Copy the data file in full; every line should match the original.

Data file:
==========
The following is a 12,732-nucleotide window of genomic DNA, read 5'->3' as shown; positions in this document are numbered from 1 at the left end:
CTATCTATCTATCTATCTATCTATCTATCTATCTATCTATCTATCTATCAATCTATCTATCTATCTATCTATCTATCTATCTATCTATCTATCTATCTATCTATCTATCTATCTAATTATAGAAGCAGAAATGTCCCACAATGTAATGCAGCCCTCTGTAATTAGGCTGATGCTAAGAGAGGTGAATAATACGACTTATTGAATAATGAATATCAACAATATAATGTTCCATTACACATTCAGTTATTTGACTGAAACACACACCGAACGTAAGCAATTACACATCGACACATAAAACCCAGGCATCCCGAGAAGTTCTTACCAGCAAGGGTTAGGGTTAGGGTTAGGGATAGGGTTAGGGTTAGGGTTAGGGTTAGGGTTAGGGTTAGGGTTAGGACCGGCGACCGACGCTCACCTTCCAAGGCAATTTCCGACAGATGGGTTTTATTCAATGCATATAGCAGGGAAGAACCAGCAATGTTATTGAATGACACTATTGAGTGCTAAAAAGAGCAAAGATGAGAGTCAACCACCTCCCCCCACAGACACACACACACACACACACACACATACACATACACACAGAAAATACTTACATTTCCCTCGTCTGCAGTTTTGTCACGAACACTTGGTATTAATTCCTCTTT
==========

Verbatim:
The following is a 12,732-nucleotide window of genomic DNA, read 5'->3' as shown; positions in this document are numbered from 1 at the left end:
CTATCTATCTATCTATCTATCTATCTATCTATCTATCTATCTATCTATCAATCTATCTATCTATCTATCTATCTATCTATCTATCTATCTATCTATCTATCTATCTATCTATCTAATTATAGAAGCAGAAATGTCCCACAATGTAATGCAGCCCTCTGTAATTAGGCTGATGCTAAGAGAGGTGAATAATACGACTTATTGAATAATGAATATCAACAATATAATGTTCCATTACACATTCAGTTATTTGACTGAAACACACACCGAACGTAAGCAATTACACATCGACACATAAAACCCAGGCATCCCGAGAAGTTCTTACCAGCAAGGGTTAGGGTTAGGGTTAGGGATAGGGTTAGGGTTAGGGTTAGGGTTAGGGTTAGGGTTAGGGTTAGGACCGGCGACCGACGCTCACCTTCCAAGGCAATTTCCGACAGATGGGTTTTATTCAATGCATATAGCAGGGAAGAACCAGCAATGTTATTGAATGACACTATTGAGTGCTAAAAAGAGCAAAGATGAGAGTCAACCACCTCCCCCCACAGACACACACACACACACACACACACATACACATACACACAGAAAATACTTACATTTCCCTCGTCTGCAGTTTTGTCACGAACACTTGGTATTAATTCCTCTTT